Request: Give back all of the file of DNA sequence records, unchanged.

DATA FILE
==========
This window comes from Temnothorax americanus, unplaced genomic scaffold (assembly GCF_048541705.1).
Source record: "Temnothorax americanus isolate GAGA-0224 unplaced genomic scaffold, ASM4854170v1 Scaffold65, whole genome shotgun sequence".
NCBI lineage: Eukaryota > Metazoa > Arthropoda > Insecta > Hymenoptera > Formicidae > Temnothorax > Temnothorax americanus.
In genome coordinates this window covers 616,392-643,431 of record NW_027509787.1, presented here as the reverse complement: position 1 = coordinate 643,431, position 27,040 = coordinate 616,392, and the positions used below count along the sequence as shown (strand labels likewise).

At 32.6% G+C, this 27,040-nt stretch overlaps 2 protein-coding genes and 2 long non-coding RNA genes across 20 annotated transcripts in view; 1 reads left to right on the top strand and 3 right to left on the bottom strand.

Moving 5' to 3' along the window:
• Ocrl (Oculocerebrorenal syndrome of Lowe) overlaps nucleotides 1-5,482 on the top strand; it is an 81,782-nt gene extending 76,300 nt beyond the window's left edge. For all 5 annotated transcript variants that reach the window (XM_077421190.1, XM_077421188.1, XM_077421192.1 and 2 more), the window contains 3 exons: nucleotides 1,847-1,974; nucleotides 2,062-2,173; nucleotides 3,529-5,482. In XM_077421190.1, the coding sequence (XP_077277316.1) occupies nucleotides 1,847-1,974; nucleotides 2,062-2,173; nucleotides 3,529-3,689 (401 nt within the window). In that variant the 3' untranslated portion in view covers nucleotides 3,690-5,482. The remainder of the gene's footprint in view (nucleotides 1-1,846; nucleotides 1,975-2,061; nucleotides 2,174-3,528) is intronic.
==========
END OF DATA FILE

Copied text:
This window comes from Temnothorax americanus, unplaced genomic scaffold (assembly GCF_048541705.1).
Source record: "Temnothorax americanus isolate GAGA-0224 unplaced genomic scaffold, ASM4854170v1 Scaffold65, whole genome shotgun sequence".
NCBI lineage: Eukaryota > Metazoa > Arthropoda > Insecta > Hymenoptera > Formicidae > Temnothorax > Temnothorax americanus.
In genome coordinates this window covers 616,392-643,431 of record NW_027509787.1, presented here as the reverse complement: position 1 = coordinate 643,431, position 27,040 = coordinate 616,392, and the positions used below count along the sequence as shown (strand labels likewise).

At 32.6% G+C, this 27,040-nt stretch overlaps 2 protein-coding genes and 2 long non-coding RNA genes across 20 annotated transcripts in view; 1 reads left to right on the top strand and 3 right to left on the bottom strand.

Moving 5' to 3' along the window:
• Ocrl (Oculocerebrorenal syndrome of Lowe) overlaps nucleotides 1-5,482 on the top strand; it is an 81,782-nt gene extending 76,300 nt beyond the window's left edge. For all 5 annotated transcript variants that reach the window (XM_077421190.1, XM_077421188.1, XM_077421192.1 and 2 more), the window contains 3 exons: nucleotides 1,847-1,974; nucleotides 2,062-2,173; nucleotides 3,529-5,482. In XM_077421190.1, the coding sequence (XP_077277316.1) occupies nucleotides 1,847-1,974; nucleotides 2,062-2,173; nucleotides 3,529-3,689 (401 nt within the window). In that variant the 3' untranslated portion in view covers nucleotides 3,690-5,482. The remainder of the gene's footprint in view (nucleotides 1-1,846; nucleotides 1,975-2,061; nucleotides 2,174-3,528) is intronic.